short and unambiguous – chim Jun 15 '12 at 11:02
E = m²c² is not the same formula as E = (mc)². Though equivalent as far as pure mathematics go, they are not at all equivalent in practice. For example, if m is very small, computing m² may cause floating underflow (result = 0) in a computer or in a calculator, which (mc)² might get evaluated without problems. The content of a mathematical expression should not be changed just to make the expression more pronounceable. – Jukka K. Korpela Jun 17 '12 at 10:11
@JukkaK.Korpela: The written form of a formula rarely has anything to do with the best way to actually carry out a calculation using lossy fixed precision floating point numbers. Any skilled numerical analyst will consider (mc)² and m²c² to mean exactly the same thing, and implement the calculation appropriately. – Greg Hewgill Jun 17 '12 at 10:44

Apparently I'm the odd one out:

E equals paren M C close-paren squared
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+1 I'd use "bracket" rather than "paren", but otherwise this is one of the approaches I'm familiar with. – Peter Taylor Jun 15 '12 at 7:19
This is not an "English language usage" answer... you are just reading out the symbols. – ThePopMachine Jun 17 '12 at 5:08
@ThePopMachine See hkBattousai's answer for why this is probably the best: There is no standard, and no upper bound on complexity. You shouldn't be saying mathematical equations aloud, but saying each symbol will at least remove ambiguity. – Izkata Jun 17 '12 at 14:07
@ThePopMachine Besides, how exactly is "using English" not an "English language usage" answer? – Izkata Jun 17 '12 at 14:07
@Izkata: That doesn't use English grammar, it uses mathematical grammar. If I take a Chinese sentence and directly translate each word to English, is that "English language usage"? I'm not saying this isn't a valid way to do it -- but it is using English vocabulary and mathematical grammar. Surely sometimes it makes sense to do this. But it is really just reading symbols aloud. This is more like quoting. The equation is "E equals paren M C close-paren squared". Fine. But what you said isn't really an "English sentence". – ThePopMachine Jun 17 '12 at 14:24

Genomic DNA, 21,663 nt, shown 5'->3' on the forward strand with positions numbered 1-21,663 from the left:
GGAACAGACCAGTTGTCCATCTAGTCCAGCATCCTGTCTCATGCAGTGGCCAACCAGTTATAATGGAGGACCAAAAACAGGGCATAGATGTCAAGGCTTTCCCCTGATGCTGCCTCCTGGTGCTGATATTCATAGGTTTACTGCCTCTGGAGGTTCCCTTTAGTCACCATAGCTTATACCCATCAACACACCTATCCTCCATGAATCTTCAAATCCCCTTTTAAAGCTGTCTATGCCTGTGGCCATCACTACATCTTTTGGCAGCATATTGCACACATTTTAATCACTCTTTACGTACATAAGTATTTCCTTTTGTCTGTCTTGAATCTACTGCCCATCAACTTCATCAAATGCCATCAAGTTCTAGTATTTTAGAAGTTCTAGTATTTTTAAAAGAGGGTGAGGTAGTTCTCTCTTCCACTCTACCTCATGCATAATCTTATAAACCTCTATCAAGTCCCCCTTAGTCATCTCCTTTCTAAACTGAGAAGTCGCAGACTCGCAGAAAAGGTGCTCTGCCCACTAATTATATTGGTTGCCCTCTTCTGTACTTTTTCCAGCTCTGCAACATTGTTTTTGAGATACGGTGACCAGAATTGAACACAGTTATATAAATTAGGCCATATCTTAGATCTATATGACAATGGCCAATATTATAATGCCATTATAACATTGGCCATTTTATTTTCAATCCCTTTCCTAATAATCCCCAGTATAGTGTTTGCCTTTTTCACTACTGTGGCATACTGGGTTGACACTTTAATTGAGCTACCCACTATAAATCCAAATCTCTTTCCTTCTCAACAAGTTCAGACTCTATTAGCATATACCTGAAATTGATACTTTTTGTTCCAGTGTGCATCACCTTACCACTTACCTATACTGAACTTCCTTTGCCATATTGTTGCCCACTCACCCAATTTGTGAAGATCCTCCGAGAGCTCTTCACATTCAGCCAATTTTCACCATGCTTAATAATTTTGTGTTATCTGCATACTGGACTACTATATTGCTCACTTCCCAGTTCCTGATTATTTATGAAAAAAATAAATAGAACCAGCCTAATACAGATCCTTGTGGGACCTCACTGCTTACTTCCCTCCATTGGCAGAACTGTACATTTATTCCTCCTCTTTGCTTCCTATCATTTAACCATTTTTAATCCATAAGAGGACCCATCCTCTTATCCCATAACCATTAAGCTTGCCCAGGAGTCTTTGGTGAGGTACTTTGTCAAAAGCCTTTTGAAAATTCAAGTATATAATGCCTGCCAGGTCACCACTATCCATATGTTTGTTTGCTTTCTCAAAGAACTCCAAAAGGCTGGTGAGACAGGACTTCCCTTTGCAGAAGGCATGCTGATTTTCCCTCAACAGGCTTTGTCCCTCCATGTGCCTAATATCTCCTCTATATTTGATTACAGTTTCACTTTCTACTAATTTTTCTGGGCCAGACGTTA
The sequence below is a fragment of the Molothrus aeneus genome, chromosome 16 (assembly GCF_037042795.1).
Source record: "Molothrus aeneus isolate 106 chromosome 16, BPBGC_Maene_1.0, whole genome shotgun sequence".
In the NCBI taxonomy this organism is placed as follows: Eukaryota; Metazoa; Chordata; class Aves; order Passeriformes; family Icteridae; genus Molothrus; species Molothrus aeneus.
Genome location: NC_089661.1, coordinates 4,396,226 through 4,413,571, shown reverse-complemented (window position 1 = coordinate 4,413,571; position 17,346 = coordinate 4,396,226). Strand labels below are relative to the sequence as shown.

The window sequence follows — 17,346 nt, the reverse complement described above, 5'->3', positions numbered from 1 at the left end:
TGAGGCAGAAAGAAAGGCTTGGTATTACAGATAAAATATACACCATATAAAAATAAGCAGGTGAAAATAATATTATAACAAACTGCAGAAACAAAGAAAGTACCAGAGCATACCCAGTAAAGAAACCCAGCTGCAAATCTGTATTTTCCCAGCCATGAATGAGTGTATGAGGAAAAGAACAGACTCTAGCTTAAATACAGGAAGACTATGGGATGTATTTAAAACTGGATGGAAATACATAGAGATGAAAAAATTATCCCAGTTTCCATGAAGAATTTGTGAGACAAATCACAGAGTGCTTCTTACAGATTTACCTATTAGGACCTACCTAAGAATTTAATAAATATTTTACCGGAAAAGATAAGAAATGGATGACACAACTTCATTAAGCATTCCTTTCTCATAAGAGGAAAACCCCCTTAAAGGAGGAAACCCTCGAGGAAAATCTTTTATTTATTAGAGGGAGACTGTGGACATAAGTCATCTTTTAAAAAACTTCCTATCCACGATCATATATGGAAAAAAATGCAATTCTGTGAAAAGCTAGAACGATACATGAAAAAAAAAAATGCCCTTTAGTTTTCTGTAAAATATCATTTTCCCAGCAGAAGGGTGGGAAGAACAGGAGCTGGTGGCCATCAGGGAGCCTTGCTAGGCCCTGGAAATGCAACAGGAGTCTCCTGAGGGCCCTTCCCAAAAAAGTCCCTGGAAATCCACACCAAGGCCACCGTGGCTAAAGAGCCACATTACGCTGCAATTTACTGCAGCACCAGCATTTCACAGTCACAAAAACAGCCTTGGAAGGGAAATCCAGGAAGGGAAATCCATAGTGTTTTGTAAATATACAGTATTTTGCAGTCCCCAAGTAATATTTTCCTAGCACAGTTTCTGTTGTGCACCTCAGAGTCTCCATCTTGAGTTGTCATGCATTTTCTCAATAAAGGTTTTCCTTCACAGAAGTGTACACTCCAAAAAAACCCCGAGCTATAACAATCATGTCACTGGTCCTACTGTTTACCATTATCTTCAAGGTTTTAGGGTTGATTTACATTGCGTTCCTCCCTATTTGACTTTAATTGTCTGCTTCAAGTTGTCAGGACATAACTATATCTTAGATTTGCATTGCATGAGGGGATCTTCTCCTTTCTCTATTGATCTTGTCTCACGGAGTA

I had a stats professor who drilled into my head the formula for variance:

E[x^2] - E[x]^2

by saying:

"E xsquared minus E x  ...   squared"

With a longer pause every time he said it. It may not work in all circumstances, but I found it to be a clear (and memorable) way of saying the formula aloud. So, for your question,I think it would be valid (at least to mathematically inclined listeners) to say:

"E equals m c    ...   squared"
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I feel that only works if you are paying extra attention to the squaring (or the distinction between both forms). In the variance, once you've seen the formula, you know the squares are somewhat tricky to put at the right places. If you don't know that, E = mc squared and E = mc ... squared would just sound the same. As the formula is that famous, I wonder if anybody would get E = (mc)² from the last utterance. – Egon Jun 15 '12 at 6:02
You're right, this won't work in all circumstances. This technique works fine when a teacher points to a board (where everyone can see the equation), or when the equation is already well-known to the listeners (If I say a²+b² = c², most people realize I don't mean (a²+b)² = c², because the formula is familiar). Outside of those two cases, though, a pause is not a very reliable way to differentiate between parentheses and, say, indigestion. :^) In this example, even with the pause, I'd probably misinterpret what you said – I'm already familiar with E=mc², so I'd likely miss the pause. – J.R. Jun 15 '12 at 11:09